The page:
5. Exactly what I found using Colortune on the TR Keith
  6. Hello Rich Here is a link to how to tune Strombergs that mentions the lifting pin to adjust mixture strength. If there is no lifting pin then simply lift the pistons about 1mm with a screwdriver. https://www.howacarworks.com/fuel-systems/adjusting-a-stromberg-carburettor This is how I adjust mine on the 4A and it seems to work. Keith
  7. Personally not had much success with Colortune on the TR. I usually end up judging whether it is too rich or lean from the way it runs and plug and exhaust colour. I also use the lifting pin on the Strombergs as well to check mixture strength. Not as accurate as a rolling road but ok for general road use. I first used Colortune on a 1967 mini and then it did seem to work well but for some unknown reason on the TR I end up with it reading rich when it is running ok and plugs are light tan in colour. The mini was single SU carb but the TR is twin Stromberg. Maybe Fireman Tom's set up with 4 Colortunes gives a better result. Keith
  8. Hello Dave Maybe cut a screwdriver size slot into the end of the bolt with a junior hacksaw so you can hold it with a screwdriver while tightening the nut. Alternatively there are some epoxy glues that are as strong as metal that could hold the nut but they don't adhere that well to paint. I wouldn't like to spot weld the bolt myself - I have a tendency to end up with too much weld that then needs grinding off. Keith
  9. Interesting observation from Stuart. One of our group has a 4 with a 4A handbrake but seems to need wooden blocks to wedge the car if it is parked on a hill. He has bought the operating lever extenders for the back wheels but not yet fitted them. Moving the pivot point on the 4A handbrake has definitely made a difference to my 4A. TR Bitz or maybe TRGB or London TR shop should be able to supply the parts or ask on the forum as Roger has suggested Keith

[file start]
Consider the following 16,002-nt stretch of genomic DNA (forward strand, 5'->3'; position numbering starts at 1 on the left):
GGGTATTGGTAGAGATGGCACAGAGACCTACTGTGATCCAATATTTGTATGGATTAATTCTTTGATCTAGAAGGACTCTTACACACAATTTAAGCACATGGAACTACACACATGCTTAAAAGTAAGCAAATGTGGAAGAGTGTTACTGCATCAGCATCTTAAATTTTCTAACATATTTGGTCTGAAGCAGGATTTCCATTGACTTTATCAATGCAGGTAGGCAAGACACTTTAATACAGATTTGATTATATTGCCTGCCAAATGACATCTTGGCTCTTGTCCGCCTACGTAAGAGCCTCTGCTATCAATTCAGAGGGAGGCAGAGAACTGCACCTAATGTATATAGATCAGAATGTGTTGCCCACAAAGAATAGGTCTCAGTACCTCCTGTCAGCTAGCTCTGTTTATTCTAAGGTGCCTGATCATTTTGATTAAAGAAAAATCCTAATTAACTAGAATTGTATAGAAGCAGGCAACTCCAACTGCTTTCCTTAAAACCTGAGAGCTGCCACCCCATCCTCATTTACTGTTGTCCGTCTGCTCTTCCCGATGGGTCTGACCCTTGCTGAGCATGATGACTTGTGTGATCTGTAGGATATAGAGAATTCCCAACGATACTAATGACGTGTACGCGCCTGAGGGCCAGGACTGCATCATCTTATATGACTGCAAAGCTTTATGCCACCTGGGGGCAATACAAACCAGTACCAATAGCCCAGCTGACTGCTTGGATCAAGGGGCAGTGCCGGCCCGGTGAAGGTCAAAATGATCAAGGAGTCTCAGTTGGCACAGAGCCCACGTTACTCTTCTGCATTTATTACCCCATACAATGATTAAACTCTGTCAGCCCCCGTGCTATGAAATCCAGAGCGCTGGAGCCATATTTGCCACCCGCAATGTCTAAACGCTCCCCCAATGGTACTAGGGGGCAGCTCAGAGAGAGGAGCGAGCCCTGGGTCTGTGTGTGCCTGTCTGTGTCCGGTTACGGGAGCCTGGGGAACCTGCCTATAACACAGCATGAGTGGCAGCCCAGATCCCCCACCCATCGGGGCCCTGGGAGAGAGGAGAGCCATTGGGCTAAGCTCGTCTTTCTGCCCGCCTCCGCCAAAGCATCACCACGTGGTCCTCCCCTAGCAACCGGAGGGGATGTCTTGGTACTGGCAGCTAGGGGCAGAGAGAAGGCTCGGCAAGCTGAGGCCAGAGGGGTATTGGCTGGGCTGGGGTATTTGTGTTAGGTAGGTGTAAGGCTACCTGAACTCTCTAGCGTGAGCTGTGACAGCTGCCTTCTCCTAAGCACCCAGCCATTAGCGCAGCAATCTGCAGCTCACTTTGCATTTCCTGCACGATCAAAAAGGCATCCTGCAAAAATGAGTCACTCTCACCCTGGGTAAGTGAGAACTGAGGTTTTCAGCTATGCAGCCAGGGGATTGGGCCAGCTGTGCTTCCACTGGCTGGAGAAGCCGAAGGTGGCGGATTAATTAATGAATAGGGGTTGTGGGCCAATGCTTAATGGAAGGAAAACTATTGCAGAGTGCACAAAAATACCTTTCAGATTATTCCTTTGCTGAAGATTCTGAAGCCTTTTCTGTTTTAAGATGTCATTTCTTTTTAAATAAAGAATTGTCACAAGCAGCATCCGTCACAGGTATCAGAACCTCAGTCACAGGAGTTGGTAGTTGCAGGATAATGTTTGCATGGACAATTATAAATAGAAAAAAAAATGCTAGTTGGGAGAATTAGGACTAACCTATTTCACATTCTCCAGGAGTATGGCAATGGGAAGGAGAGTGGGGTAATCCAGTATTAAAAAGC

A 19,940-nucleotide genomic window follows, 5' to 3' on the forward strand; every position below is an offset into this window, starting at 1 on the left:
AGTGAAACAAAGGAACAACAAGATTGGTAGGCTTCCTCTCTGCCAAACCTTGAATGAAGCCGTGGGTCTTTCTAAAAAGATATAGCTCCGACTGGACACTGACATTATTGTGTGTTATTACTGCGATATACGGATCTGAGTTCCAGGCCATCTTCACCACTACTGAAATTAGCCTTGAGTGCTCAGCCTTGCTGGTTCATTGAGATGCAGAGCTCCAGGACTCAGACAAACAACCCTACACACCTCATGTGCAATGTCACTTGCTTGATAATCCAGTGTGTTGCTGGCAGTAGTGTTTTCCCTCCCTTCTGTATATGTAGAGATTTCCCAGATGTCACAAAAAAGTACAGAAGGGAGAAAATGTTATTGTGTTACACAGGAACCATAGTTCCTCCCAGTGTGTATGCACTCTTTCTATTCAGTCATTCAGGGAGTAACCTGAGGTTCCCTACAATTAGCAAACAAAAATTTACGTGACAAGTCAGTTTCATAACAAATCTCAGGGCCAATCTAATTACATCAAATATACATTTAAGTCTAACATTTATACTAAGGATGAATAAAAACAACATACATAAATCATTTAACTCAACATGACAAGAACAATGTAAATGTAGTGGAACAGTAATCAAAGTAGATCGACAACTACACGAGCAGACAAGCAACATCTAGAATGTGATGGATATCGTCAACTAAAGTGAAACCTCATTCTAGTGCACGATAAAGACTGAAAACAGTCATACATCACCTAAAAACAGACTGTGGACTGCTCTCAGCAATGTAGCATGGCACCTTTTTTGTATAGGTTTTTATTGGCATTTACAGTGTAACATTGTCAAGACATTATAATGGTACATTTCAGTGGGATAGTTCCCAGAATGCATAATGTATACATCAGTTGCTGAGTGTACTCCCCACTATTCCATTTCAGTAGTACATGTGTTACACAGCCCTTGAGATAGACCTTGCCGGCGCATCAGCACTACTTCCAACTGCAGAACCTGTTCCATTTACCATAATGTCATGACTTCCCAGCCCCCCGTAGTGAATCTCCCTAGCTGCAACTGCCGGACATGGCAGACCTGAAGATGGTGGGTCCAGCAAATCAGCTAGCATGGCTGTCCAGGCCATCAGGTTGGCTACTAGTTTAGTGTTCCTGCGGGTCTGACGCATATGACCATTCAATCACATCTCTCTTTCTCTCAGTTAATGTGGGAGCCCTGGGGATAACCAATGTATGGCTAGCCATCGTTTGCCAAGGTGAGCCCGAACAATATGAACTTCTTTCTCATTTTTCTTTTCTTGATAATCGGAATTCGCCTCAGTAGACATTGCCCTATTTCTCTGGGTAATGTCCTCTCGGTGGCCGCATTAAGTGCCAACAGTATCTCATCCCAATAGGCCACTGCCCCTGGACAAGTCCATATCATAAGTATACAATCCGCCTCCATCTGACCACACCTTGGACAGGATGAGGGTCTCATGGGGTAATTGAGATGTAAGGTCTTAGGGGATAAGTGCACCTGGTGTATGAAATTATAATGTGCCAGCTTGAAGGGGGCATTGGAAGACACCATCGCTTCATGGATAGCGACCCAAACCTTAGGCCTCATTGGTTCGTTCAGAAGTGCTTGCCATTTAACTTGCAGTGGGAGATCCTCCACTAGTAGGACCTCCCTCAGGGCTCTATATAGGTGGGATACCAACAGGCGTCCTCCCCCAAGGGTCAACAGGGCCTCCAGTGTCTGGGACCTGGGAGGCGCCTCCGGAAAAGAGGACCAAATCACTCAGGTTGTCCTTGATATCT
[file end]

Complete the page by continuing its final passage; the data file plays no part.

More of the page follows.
10. Hi 'Geko" You have obviously not lived in Manchester. He had some other friends who were burgled - or should I say there was a knock at the door and when they opened it there was a gang standing there with sawn off shotguns. They held my sons friends at gunpoint while they took what they wanted. When the police finally arrived the only help they could offer was to say to his friends they should move to a different area. I was once in a phone box there with my son phoning a landlord to find a new place for him to live. Outside the phone box someone was being robbed at knifepoint while we were on the phone. Fortunately the robber ran off and left us ok. Another occasion there was a gun battle between drugs gangs nearby. I also remember driving down one road where gangs of youngsters were throwing bricks and stones at passing cars - nice! It's not all like that before someone points that out but there are definitely some areas to avoid. Oh and the story of the car without the steering wheel being stolen is actually true on this occasion. Keith
  11. When my son was at Manchester University, someone he knew used to remove the steering wheel to stop it being stolen. However it just proved to be a challenge to a thief and the car was stolen. When it was found some time later there was a wrench attached to the steering boss. Go for more than one device such as has been suggested by others above - concealed switches, battery isolators and a visible deterrent such as a steering wheel lock. If you leave it anywhere with the top down then wind up the windows to stop people leaning inside to have a look at it. You could always fit a wheel clamp but they are a bit big and bulky to carry around. Keith